Last updated on June 2011

Heat Intolerance- A Lesson From Global Genomic Response in Lymphocytes


Brief description of study

Heat Intolerance (HI) is a life threatening deficiency that can lead to heat exhaustion, heat stroke (and possibly death) in a large number of military and civilian occupational groups. We have demonstrated malfunction of transcriptional pathways in the heat stressed HI phenotype and an altered gene expression profile compared to Heat Tolerant (HT) individuals. Such differences are evident even under normothermic basal/comfort conditions. Heat and exercise challenges during the heat tolerance test (HTT) further emphasize the differences between the groups, particularly during recovery at comfort temperatures. Our results indicate that it may be possible to identify markers of heat intolerance. To achieve this goal, we plan to design a cellular (lymphocyte) HTT experimental model and detect gene expression profiles using customized DNA microarrays and bioinformatic tools (the genes selected will be based on our previous DNA microarray studies). Lymphocyte samples collected from HT and HI individuals under resting/comfort conditions will be examined. Treatments and analyses are designed to reveal HI-associated gene-expression profiles (constitutive or inducible), and thereby find lymphocyte markers to identify individuals predisposed to heat injury. The identification of such subjects could prevent unnecessary loss of life. Notably, the rapidly changing climate in our era increases the number of occupation/age groups in which manifestations of HI will appear.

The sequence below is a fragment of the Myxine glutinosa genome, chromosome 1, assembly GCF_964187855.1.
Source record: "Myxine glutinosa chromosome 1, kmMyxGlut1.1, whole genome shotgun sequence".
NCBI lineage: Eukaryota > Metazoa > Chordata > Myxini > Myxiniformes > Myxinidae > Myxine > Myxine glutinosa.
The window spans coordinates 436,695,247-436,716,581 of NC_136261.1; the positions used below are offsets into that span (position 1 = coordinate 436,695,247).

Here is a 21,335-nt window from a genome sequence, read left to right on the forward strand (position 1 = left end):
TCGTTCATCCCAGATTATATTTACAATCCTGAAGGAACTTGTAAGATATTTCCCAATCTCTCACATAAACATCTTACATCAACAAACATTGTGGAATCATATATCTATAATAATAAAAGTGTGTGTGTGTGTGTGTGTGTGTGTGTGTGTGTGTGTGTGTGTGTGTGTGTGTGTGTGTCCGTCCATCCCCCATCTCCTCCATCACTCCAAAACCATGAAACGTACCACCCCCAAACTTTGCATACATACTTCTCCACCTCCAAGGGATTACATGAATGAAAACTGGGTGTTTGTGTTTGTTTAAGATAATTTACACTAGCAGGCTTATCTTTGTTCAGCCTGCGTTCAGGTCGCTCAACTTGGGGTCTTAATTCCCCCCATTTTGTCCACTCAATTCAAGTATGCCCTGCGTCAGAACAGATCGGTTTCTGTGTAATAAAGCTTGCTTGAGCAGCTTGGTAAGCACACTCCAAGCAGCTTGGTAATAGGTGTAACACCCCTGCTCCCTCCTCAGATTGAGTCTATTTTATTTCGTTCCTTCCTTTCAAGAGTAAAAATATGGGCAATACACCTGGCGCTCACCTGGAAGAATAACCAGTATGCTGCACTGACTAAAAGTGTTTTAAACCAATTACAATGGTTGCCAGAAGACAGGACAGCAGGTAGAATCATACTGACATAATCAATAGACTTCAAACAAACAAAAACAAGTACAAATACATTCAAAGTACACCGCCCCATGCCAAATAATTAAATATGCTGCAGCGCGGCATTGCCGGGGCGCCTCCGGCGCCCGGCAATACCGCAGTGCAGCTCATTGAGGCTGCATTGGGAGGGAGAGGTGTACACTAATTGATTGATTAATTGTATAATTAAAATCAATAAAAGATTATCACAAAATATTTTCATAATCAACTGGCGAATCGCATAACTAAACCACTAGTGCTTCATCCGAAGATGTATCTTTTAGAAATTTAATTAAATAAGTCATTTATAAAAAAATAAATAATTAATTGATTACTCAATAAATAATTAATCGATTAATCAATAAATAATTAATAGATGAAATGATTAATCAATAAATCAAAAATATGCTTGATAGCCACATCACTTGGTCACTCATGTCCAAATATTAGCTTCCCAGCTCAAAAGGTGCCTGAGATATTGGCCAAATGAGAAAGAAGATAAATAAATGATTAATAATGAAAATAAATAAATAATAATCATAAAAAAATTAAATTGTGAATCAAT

Clinical Study Identifier: NCT00918359

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Recruitment Status: Open


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